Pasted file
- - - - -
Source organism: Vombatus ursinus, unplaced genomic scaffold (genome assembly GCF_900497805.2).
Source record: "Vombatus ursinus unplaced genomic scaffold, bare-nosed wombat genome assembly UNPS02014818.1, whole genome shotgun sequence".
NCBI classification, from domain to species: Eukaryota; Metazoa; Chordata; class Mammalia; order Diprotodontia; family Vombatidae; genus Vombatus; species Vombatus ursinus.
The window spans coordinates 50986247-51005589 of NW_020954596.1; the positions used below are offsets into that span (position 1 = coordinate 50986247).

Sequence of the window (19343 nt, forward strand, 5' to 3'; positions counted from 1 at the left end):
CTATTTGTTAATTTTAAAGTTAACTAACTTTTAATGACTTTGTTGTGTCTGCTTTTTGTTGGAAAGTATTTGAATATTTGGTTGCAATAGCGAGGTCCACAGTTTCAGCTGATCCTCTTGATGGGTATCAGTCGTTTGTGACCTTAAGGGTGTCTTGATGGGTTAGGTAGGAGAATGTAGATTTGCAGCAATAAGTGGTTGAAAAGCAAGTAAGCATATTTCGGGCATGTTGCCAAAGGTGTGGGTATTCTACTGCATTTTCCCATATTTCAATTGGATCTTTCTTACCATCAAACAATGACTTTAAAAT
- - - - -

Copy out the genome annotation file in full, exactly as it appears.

Source organism: Vombatus ursinus, unplaced genomic scaffold (genome assembly GCF_900497805.2).
Source record: "Vombatus ursinus unplaced genomic scaffold, bare-nosed wombat genome assembly UNPS02014818.1, whole genome shotgun sequence".
NCBI classification, from domain to species: Eukaryota; Metazoa; Chordata; class Mammalia; order Diprotodontia; family Vombatidae; genus Vombatus; species Vombatus ursinus.
The window spans coordinates 50986247-51005589 of NW_020954596.1; the positions used below are offsets into that span (position 1 = coordinate 50986247).

Sequence of the window (19343 nt, forward strand, 5' to 3'; positions counted from 1 at the left end):
CTATTTGTTAATTTTAAAGTTAACTAACTTTTAATGACTTTGTTGTGTCTGCTTTTTGTTGGAAAGTATTTGAATATTTGGTTGCAATAGCGAGGTCCACAGTTTCAGCTGATCCTCTTGATGGGTATCAGTCGTTTGTGACCTTAAGGGTGTCTTGATGGGTTAGGTAGGAGAATGTAGATTTGCAGCAATAAGTGGTTGAAAAGCAAGTAAGCATATTTCGGGCATGTTGCCAAAGGTGTGGGTATTCTACTGCATTTTCCCATATTTCAATTGGATCTTTCTTACCATCAAACAATGACTTTAAAAT